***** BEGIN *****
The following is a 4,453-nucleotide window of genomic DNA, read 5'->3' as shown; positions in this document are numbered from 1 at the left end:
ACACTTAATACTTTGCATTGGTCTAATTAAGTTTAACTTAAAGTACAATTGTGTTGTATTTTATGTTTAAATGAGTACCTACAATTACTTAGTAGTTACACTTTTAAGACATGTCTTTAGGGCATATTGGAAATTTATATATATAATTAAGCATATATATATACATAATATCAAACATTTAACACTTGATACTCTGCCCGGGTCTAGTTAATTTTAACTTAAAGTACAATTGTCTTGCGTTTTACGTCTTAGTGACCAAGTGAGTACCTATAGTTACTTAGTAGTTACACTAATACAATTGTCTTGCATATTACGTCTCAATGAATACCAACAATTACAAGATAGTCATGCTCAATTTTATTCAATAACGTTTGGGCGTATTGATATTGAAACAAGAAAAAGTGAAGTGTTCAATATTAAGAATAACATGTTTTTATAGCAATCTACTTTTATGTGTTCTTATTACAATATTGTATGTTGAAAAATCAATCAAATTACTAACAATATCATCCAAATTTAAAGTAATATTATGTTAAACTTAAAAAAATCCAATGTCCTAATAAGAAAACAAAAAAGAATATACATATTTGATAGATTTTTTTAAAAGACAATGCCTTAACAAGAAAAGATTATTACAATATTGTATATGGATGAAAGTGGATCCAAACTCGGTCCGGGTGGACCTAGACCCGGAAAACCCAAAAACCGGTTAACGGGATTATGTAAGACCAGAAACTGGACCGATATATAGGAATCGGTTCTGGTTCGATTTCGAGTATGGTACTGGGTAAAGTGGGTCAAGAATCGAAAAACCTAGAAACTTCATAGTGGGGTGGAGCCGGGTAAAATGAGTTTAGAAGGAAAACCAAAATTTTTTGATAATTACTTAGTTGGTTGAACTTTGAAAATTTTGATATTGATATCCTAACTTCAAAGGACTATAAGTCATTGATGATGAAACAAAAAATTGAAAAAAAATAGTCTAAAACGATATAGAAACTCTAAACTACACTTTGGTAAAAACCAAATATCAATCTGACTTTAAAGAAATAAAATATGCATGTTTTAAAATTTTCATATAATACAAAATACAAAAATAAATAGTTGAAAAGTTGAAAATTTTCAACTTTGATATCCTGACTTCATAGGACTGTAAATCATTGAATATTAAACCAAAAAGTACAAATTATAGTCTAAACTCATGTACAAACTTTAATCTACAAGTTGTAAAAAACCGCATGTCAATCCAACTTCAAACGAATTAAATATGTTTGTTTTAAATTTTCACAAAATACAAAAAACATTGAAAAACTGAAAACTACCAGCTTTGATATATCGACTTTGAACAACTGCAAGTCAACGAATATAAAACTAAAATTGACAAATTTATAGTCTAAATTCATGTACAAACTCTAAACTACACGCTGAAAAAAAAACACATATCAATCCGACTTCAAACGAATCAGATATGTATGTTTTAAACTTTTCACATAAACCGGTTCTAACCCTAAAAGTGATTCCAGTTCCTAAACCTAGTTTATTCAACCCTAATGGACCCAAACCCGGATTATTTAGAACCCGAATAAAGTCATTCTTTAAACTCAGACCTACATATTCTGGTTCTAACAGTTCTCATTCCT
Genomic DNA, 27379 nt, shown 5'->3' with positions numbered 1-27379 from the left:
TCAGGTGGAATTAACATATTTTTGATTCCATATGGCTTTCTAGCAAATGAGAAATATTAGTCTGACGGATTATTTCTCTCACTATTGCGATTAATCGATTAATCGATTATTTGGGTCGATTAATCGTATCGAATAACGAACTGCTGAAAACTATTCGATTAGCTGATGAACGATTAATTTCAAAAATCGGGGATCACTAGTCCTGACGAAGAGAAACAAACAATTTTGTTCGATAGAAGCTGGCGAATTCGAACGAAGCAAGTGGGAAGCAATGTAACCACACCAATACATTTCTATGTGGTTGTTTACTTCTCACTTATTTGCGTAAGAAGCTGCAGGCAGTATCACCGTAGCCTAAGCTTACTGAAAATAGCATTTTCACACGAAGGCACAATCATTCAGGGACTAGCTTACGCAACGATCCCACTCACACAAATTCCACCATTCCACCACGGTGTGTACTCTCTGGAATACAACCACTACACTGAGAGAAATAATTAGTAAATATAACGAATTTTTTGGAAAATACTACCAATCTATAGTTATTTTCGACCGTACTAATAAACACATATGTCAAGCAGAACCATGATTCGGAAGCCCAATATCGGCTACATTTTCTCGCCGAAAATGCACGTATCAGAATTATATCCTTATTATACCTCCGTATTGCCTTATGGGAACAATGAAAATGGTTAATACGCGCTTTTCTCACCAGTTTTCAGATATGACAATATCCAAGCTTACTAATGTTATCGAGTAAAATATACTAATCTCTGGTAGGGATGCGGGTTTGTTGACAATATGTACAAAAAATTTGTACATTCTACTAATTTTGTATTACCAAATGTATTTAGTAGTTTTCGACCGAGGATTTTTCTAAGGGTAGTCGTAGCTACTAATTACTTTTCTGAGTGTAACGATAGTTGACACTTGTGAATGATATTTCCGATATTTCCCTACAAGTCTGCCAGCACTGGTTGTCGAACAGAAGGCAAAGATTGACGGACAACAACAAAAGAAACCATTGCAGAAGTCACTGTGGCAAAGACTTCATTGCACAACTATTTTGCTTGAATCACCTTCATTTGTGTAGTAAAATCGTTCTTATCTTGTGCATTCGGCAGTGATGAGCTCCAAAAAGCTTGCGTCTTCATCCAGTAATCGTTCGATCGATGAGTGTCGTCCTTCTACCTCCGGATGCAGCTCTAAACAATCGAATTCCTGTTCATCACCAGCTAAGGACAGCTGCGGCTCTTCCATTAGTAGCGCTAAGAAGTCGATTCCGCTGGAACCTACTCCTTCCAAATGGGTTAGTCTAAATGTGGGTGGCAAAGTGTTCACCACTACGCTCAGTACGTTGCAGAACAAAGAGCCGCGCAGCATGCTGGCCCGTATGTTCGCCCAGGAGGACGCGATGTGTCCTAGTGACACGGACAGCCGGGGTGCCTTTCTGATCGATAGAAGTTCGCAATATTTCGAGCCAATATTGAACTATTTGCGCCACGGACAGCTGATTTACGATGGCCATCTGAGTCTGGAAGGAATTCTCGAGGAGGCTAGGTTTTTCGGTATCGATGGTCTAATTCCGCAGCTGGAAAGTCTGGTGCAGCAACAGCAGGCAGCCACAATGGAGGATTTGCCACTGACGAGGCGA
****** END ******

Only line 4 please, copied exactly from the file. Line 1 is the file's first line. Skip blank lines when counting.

TCAGGTGGAATTAACATATTTTTGATTCCATATGGCTTTCTAGCAAATGAGAAATATTAGTCTGACGGATTATTTCTCTCACTATTGCGATTAATCGATTAATCGATTATTTGGGTCGATTAATCGTATCGAATAACGAACTGCTGAAAACTATTCGATTAGCTGATGAACGATTAATTTCAAAAATCGGGGATCACTAGTCCTGACGAAGAGAAACAAACAATTTTGTTCGATAGAAGCTGGCGAATTCGAACGAAGCAAGTGGGAAGCAATGTAACCACACCAATACATTTCTATGTGGTTGTTTACTTCTCACTTATTTGCGTAAGAAGCTGCAGGCAGTATCACCGTAGCCTAAGCTTACTGAAAATAGCATTTTCACACGAAGGCACAATCATTCAGGGACTAGCTTACGCAACGATCCCACTCACACAAATTCCACCATTCCACCACGGTGTGTACTCTCTGGAATACAACCACTACACTGAGAGAAATAATTAGTAAATATAACGAATTTTTTGGAAAATACTACCAATCTATAGTTATTTTCGACCGTACTAATAAACACATATGTCAAGCAGAACCATGATTCGGAAGCCCAATATCGGCTACATTTTCTCGCCGAAAATGCACGTATCAGAATTATATCCTTATTATACCTCCGTATTGCCTTATGGGAACAATGAAAATGGTTAATACGCGCTTTTCTCACCAGTTTTCAGATATGACAATATCCAAGCTTACTAATGTTATCGAGTAAAATATACTAATCTCTGGTAGGGATGCGGGTTTGTTGACAATATGTACAAAAAATTTGTACATTCTACTAATTTTGTATTACCAAATGTATTTAGTAGTTTTCGACCGAGGATTTTTCTAAGGGTAGTCGTAGCTACTAATTACTTTTCTGAGTGTAACGATAGTTGACACTTGTGAATGATATTTCCGATATTTCCCTACAAGTCTGCCAGCACTGGTTGTCGAACAGAAGGCAAAGATTGACGGACAACAACAAAAGAAACCATTGCAGAAGTCACTGTGGCAAAGACTTCATTGCACAACTATTTTGCTTGAATCACCTTCATTTGTGTAGTAAAATCGTTCTTATCTTGTGCATTCGGCAGTGATGAGCTCCAAAAAGCTTGCGTCTTCATCCAGTAATCGTTCGATCGATGAGTGTCGTCCTTCTACCTCCGGATGCAGCTCTAAACAATCGAATTCCTGTTCATCACCAGCTAAGGACAGCTGCGGCTCTTCCATTAGTAGCGCTAAGAAGTCGATTCCGCTGGAACCTACTCCTTCCAAATGGGTTAGTCTAAATGTGGGTGGCAAAGTGTTCACCACTACGCTCAGTACGTTGCAGAACAAAGAGCCGCGCAGCATGCTGGCCCGTATGTTCGCCCAGGAGGACGCGATGTGTCCTAGTGACACGGACAGCCGGGGTGCCTTTCTGATCGATAGAAGTTCGCAATATTTCGAGCCAATATTGAACTATTTGCGCCACGGACAGCTGATTTACGATGGCCATCTGAGTCTGGAAGGAATTCTCGAGGAGGCTAGGTTTTTCGGTATCGATGGTCTAATTCCGCAGCTGGAAAGTCTGGTGCAGCAACAGCAGGCAGCCACAATGGAGGATTTGCCACTGACGAGGCGA